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Clare Rees-Zimmerman

Junior Research Fellowship in Engineering, Christ Church, University of Oxford

Class of 2014

Tell us a bit about your career after leaving Sheffield Girls’?

I am a chemical engineer by training, completing my undergraduate and PhD degrees at the University of Cambridge. I also undertook a number of industrial summer internships, including in R&D at Procter & Gamble. My PhD research was on the very interesting topic of paint drying…examining how a mixture of differently sized particles self assembles in a thin film as it dries. The industrial relevance is in the development of cheaper and more sustainable materials, as the drying process can be engineered such that expensive components are only located exactly where they are required.

Recognising my research achievements and potential, I was awarded a highly competitive Junior Research Fellowship in Engineering at Christ Church, University of Oxford, which I began in October 2022. This gives a period of up to 4 years to develop an independent research profile, whilst enjoying life as a Fellow at an Oxford college! I have also done some undergraduate teaching both alongside my PhD, and as a Stipendiary Lecturer at Lady Margaret Hall, which is a rewarding break from research – and the students always teach me things, too! I hope also to inspire a younger generation of scientists and engineers, passing on the baton for them to continue to tackle society’s problems in the future.

Why did you decide to take the career path you did? What are you doing now?

For my final year undergraduate project, I was modelling the patterns formed by blood spots during drying. Not as gruesome as it sounds: the project is important for developing accurate paper diagnostics using blood spots. I really enjoyed this taste of research, in an area that will improve people’s quality of life, and so stayed on to do a PhD. Whilst research can be slow, my PhD made a number of exciting discoveries, including discovering a new particle motion at the nanoscale, and explaining why small particles often accumulate at the top surface of drying films. For the latter work, I was awarded the 2023 Institute of Mathematics and its Applications (IMA) Lighthill-Thwaites Prize for applied maths: it was an honour to have my work recognised as interesting applied maths in its own right, whilst my motivation for doing the work was to address a practical engineering problem! In my post-PhD job as a Junior Research Fellow, I am loving the freedom to explore whatever interests me!

Did your education at Sheffield Girls' influence your career?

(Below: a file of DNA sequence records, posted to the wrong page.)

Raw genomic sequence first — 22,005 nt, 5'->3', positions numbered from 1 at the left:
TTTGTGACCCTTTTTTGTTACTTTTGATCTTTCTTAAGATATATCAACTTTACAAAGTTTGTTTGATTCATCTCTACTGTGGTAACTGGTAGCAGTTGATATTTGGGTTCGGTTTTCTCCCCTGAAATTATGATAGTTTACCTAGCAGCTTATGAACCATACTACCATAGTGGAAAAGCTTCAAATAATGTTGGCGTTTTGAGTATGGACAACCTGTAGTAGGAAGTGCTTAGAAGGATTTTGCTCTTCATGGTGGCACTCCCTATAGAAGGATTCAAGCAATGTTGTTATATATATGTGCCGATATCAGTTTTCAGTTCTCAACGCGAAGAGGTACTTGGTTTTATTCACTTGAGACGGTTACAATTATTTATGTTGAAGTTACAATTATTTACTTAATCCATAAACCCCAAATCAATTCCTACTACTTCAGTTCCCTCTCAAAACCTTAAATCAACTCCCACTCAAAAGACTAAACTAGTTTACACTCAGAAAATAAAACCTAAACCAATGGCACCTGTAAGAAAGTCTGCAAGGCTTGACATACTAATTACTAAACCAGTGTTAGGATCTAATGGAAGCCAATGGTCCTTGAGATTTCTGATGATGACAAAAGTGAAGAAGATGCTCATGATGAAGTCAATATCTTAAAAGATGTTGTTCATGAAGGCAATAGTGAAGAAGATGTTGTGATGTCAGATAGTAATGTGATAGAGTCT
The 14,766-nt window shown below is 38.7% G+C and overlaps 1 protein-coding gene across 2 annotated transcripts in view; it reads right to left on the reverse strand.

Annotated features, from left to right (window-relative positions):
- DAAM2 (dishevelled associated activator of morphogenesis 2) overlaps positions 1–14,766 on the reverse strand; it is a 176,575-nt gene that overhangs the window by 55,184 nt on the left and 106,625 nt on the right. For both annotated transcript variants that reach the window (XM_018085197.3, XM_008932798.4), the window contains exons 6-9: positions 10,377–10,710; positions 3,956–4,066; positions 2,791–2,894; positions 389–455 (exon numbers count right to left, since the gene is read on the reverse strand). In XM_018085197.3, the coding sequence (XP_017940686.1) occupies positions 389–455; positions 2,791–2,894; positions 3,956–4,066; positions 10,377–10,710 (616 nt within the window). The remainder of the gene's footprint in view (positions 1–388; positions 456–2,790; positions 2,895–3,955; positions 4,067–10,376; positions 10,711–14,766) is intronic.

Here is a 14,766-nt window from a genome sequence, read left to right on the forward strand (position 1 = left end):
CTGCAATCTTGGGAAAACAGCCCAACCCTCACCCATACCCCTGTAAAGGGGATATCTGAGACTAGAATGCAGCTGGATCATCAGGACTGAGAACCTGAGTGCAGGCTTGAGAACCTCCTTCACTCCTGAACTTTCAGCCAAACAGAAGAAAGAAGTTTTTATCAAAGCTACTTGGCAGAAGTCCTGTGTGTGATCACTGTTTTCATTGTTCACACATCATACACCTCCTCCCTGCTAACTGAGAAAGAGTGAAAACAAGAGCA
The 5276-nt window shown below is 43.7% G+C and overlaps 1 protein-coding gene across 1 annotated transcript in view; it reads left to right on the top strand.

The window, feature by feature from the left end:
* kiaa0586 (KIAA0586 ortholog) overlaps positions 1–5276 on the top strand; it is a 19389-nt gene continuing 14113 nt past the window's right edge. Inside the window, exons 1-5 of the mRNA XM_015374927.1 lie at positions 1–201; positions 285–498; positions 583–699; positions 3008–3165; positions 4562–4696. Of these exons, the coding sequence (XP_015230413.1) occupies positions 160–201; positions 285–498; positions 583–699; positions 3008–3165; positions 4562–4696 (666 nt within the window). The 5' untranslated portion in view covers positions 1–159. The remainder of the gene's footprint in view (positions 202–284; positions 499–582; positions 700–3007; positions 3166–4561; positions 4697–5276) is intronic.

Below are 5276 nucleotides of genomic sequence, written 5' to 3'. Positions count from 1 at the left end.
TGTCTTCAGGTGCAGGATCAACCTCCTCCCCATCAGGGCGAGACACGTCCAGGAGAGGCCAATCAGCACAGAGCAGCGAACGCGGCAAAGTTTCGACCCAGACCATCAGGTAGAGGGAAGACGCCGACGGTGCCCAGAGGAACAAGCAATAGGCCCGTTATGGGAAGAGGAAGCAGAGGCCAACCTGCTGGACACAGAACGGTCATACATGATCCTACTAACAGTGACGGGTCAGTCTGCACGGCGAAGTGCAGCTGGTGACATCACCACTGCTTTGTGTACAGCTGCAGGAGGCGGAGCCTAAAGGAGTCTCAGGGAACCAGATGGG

I was lucky to go to a school with a strong science department. In fact, chemistry, maths and biology were the most popular A level subjects amongst my year group! Sheffield Girls' being an all girls’ school, I was never learning in an atmosphere where it was “uncool” for a girl to study physics and maths.

What advice would you give sixth form pupils at Sheffield Girls’ today?

I had the “problem” of being good at and loving a lot of subjects at school, so found it difficult to decide what to study at university. I now do multidisciplinary research, and when people ask me what I am, could answer: chemical engineer, applied mathematician, chemist, material scientist… and I see that any STEM degree could have given me similar skills, though my chemical engineering degree also gave me an understanding of industrial applications. So I would advise sixth form pupils to not worry if they aren’t sure what the “perfect” option is!

What did Sheffield Girls’ do for you?

Being at Sheffield Girls’ instilled confidence in me: at school I was encouraged to enter competitions and was given many opportunities to perform and present. Confidence is vital for an academic – to revise rejected papers, to apply for extremely competitive fellowships, to speak up in conferences of distinguished academics in male-dominated fields, and to keep trying when your experiments don’t at first work! It turns out that giving a conference presentation is not that different from a violin solo in a school concert. I also received an excellent all-round education, which I greatly appreciate because scientific research is primarily communicated through writing journal articles: it is essential for a scientist to be able to write well.

A Levels: Biology, Chemistry, Physics, Maths, Further Maths, Additional Further Maths, French, Russian & Music.

University: MA MEng Chemical Engineering via Natural Sciences, Trinity College, University of Cambridge;

PhD Chemical Engineering, Trinity College, University of Cambridge

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